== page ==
Red Rose Speedway

Paul McCartney & Wings

"Then soon after that was some RED ROSE SPEEDWAY with other engineers."

How does McCartney work in the studio?

"There is no special approach, just go in and see what happens. He kind of uses the studio to rehearse and he is not at all good at describing the effect he wants to get. For example he doesn’t say “Give me +4 at 10k. He’ll say “make it sound better” (laughter) So I look for the “better” knob. (laughter all around) Chris Blair (EMI cutting engineer) has literally got that in one of the cutting rooms at Abbey Road – knobs labeled “funky”, “heavy”. (laughter) “Disco” (laughter) “Laid Back”

Any comments on HI HI HI or C-MOON?

"Oh, HI HI HI took forever. We spent weeks and weeks and weeks, must have mixed it about 8 times."

How did you feel about the final mix?

"I wasn’t too happy with it. I tell you, what upset me most about HI HI HI was I thought the way they used to do it “live” was better. It used to have a different rhythm to it. I remember we spent a long time mixing it on small speakers trying to make it sound good for radio. I think we were going over the top on EQ as a result of that, and we’d play it on little speakers and they’d say “We can’t hear the bass and the bass drum”. So you’d turn it up so you could hear the bass and the bass drum and then you play it on the big speakers and it would blow your head off! (laughs) So Paul wanted something that would be compatible in one mix for small and large speakers. (laughter) Yes. We also went around Europe in the Rolling Stones truck taping concerts and it was better then. Also, out of all that stuff came one song – THE MESS – out of five days. He’s very good at spending money for things like that and then doing nothing with it."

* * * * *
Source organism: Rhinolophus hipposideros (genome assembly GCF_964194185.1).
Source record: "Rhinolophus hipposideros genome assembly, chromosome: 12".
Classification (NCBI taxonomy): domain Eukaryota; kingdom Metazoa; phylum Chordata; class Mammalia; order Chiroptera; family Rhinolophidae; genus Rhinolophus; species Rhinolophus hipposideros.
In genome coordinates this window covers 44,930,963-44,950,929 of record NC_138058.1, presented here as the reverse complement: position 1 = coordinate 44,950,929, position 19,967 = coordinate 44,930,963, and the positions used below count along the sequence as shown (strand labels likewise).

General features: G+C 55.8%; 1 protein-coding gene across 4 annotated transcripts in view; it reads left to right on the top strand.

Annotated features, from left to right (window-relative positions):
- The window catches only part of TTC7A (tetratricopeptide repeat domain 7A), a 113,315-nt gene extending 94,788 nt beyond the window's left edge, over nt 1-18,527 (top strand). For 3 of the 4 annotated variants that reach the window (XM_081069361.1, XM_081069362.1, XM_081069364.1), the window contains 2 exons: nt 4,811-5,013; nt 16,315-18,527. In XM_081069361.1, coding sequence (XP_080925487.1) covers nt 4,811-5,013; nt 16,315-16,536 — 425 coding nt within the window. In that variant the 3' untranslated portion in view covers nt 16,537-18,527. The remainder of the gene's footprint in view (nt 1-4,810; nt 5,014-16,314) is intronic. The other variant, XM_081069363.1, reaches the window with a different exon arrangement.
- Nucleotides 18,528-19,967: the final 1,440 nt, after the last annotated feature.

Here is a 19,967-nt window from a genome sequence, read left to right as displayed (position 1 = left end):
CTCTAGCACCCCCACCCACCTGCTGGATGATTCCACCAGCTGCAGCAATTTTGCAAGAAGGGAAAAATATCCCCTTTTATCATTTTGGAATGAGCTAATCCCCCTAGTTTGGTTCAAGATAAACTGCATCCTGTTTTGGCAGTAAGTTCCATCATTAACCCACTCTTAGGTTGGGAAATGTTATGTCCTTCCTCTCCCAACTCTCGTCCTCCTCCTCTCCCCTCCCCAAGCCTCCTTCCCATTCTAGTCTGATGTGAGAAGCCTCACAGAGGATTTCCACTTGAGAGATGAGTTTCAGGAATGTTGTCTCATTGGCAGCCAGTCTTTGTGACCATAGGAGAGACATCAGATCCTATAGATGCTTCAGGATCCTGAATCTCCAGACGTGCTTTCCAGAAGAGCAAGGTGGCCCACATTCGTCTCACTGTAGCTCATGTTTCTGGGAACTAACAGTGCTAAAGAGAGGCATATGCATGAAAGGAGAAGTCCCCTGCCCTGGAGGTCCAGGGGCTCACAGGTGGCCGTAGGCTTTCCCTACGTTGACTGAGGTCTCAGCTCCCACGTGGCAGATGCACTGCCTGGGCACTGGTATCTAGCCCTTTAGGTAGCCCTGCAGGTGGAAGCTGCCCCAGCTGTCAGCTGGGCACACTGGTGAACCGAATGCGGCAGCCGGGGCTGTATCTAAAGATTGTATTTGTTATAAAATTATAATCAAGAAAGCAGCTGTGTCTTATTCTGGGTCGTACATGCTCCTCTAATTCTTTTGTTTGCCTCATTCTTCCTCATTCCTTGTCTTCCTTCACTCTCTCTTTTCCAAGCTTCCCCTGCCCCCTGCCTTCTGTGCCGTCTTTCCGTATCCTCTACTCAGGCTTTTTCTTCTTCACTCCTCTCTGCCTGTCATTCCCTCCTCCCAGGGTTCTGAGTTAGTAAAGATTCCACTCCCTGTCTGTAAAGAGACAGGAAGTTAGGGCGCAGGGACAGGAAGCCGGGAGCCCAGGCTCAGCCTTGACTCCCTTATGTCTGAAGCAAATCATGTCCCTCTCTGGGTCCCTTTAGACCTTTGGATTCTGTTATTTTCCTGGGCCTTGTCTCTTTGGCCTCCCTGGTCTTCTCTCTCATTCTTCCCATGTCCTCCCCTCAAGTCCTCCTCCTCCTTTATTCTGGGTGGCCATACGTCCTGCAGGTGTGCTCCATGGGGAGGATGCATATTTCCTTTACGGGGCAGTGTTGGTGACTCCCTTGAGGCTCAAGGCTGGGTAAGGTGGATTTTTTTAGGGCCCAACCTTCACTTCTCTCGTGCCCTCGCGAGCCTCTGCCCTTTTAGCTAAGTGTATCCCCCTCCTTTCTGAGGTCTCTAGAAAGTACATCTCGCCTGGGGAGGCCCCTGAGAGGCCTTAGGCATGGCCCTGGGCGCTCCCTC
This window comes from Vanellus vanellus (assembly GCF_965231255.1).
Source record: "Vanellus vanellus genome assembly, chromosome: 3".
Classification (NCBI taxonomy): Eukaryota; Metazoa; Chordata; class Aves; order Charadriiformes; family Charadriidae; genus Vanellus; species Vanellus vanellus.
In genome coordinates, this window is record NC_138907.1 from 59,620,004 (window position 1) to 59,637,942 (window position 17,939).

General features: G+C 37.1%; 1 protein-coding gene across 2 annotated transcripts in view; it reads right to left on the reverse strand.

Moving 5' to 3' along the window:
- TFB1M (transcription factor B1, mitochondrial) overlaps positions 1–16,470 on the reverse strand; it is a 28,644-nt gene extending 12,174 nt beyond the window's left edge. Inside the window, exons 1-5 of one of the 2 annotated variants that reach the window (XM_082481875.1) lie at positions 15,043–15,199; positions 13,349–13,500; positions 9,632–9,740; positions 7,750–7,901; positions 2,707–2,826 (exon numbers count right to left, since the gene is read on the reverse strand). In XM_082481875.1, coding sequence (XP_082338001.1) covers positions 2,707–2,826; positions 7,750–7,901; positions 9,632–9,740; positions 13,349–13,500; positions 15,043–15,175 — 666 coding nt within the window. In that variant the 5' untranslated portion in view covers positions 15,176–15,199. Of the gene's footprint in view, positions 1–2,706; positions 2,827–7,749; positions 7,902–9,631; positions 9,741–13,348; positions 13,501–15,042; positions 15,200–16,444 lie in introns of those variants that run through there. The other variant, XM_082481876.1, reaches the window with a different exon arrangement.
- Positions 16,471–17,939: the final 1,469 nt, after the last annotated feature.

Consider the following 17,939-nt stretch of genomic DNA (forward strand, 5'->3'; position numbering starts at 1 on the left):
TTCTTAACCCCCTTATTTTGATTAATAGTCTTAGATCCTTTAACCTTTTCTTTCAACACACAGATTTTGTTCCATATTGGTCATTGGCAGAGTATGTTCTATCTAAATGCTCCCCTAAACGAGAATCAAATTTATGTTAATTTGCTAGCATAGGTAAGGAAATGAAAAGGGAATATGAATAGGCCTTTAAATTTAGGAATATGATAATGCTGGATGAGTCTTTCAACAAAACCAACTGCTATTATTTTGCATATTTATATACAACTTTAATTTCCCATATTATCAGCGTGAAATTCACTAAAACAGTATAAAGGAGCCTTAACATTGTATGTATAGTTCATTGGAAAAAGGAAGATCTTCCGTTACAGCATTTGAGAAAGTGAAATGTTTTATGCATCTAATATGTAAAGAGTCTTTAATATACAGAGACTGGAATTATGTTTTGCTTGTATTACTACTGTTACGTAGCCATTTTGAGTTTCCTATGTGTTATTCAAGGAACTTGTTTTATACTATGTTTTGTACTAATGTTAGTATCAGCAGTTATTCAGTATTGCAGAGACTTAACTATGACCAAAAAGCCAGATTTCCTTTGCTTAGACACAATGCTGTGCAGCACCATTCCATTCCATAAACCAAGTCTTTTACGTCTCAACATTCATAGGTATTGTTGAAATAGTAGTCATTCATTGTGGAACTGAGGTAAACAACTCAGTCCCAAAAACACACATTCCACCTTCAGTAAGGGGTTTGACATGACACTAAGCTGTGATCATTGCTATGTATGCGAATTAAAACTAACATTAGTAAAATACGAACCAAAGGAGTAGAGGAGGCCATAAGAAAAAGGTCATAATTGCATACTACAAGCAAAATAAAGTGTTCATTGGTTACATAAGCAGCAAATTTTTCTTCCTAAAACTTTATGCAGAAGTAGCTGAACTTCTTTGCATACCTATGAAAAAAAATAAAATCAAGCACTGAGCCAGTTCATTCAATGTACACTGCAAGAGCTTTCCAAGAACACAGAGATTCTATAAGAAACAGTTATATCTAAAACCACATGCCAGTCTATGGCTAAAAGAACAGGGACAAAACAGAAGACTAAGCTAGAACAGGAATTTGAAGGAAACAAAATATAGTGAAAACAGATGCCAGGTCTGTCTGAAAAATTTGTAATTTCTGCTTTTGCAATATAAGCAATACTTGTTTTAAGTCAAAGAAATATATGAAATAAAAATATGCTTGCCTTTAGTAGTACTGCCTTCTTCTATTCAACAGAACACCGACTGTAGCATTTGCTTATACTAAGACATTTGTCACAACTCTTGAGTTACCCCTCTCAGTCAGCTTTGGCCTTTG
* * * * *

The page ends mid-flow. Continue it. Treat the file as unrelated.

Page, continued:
Alan Parsons interview – “The Rise Of Alan Parsons” by Howard Cummings, published on the October 1976 issue of the Recording Engineer/Producer (RE/P) magazine

What was it like working with Paul McCartney?

"He expected a lot of the engineers and he worked us hard – “Let’s get a better drum sound,” things like that. He and I became friends through our professional association, and I was always in awe of his talent from day one ‘til today. There is just this atmosphere that is created when he’s in a room – he lights it up."

Alan Parsons – Interview with John Borack, Goldmine Magazine, March 30, 2018